Why it won't be different
  1. The dreaded word, blueprint: No one likes to hear the word blueprint, especially against Rodgers and the Packers offense. But if there's any defense that can pull off such a winning plan, it's this 49ers team. Not only can Vic Fangio's defense get pressure without blitzing, but San Francisco can also stop the run with just six players in the box. In the season opener, the 49ers played All-Pro linebacker Patrick Willis on less than 70 percent of the total snaps, yet still shut down the Packers run game in nickel and dime defenses. Fellow interior linebacker NaVorro Bowman is just as good if not better at stopping the run. If the Packers can't run the football against six-man fronts Saturday, it might not matter how "in the zone" Rodgers is. The 49ers will load the secondary with players and get after Rodgers with a talented four-man rush that includes Aldon Smith (19.5 sacks) and Ahmad Brooks (6.5).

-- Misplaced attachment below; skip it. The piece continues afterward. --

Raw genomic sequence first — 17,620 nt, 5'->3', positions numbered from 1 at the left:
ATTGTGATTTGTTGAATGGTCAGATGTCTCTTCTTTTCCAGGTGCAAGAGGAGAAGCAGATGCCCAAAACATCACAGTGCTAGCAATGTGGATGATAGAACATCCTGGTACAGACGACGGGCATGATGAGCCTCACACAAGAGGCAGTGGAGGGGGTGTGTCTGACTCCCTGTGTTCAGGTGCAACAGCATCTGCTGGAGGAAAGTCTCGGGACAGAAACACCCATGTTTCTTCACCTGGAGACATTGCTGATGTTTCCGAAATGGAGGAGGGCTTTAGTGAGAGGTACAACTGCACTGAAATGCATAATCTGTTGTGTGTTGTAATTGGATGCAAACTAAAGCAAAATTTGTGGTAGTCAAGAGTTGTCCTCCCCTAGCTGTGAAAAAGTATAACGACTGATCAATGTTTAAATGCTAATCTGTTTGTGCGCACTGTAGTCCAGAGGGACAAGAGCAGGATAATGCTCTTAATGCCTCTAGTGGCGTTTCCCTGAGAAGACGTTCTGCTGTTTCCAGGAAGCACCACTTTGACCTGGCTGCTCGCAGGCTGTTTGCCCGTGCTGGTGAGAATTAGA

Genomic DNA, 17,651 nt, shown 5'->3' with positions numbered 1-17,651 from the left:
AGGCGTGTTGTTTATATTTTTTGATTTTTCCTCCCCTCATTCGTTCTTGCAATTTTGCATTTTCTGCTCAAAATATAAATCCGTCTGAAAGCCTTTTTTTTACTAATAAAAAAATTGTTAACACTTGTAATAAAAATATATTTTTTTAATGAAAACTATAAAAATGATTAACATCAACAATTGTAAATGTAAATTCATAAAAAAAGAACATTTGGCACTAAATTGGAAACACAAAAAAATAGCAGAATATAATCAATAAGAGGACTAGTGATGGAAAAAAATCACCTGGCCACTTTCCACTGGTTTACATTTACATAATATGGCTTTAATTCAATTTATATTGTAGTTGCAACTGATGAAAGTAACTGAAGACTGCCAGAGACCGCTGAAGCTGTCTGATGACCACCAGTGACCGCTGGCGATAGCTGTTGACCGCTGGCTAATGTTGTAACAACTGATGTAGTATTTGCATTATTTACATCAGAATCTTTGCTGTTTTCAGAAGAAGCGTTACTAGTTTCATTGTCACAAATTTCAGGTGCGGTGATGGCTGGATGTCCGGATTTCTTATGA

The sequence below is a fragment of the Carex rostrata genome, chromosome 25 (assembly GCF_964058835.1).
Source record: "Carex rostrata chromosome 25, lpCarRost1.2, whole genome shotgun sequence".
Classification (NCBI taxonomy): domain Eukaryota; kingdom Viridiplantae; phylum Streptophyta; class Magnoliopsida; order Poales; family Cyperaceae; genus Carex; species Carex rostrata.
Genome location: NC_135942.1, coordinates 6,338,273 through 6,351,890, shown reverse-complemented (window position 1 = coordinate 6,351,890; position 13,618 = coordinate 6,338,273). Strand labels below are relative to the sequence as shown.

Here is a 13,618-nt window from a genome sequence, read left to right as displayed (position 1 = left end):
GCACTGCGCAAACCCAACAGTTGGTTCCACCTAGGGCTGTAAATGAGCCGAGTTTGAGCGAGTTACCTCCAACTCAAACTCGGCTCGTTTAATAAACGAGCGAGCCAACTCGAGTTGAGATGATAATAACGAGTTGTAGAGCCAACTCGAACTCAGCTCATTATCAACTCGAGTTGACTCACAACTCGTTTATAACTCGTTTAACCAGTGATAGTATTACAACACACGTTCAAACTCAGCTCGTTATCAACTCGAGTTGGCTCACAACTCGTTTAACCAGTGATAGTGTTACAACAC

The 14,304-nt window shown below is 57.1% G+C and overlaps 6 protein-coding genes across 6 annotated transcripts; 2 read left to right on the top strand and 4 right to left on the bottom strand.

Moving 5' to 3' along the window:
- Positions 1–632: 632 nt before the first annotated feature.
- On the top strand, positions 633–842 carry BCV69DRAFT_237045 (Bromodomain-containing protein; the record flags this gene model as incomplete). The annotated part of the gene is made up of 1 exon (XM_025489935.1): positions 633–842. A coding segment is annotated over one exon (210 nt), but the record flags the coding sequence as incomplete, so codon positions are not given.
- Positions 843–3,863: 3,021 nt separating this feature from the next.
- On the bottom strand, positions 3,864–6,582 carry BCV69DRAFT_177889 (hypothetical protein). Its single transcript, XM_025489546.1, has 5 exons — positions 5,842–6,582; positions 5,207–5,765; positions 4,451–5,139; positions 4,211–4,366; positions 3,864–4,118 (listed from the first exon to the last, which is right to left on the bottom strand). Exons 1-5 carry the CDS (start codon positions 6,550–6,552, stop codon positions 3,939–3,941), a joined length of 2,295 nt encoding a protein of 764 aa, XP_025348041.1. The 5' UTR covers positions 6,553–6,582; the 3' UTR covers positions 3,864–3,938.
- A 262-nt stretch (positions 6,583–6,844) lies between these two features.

2. Pound, pound, pound, with a chance to throw: Colin Kaepernick isn't Eli Manning, and it's difficult to envision him slicing and dicing a veteran secondary solely through the air. But what Kaepernick can do is provide a passing element to an otherwise dominant running game. For the Packers defense, that equation has been trouble in 2012. The 49ers ran for 176 yards in the first meeting, and Alex Smith was efficient in the passing game. Manning threw three touchdowns in New York, but the Giants also rushed for nearly 150 yards on the ground. The Vikings rode Adrian Peterson in Week 17, but also received a flawless effort from Christian Ponder. Kaepernick and the 49ers can replicate that plan Saturday. While the Packers contained Peterson in the Wild Card Round, Joe Webb was incapable of making plays in the passing game. The same won't be the case for Kaepernick, even in his first playoff start.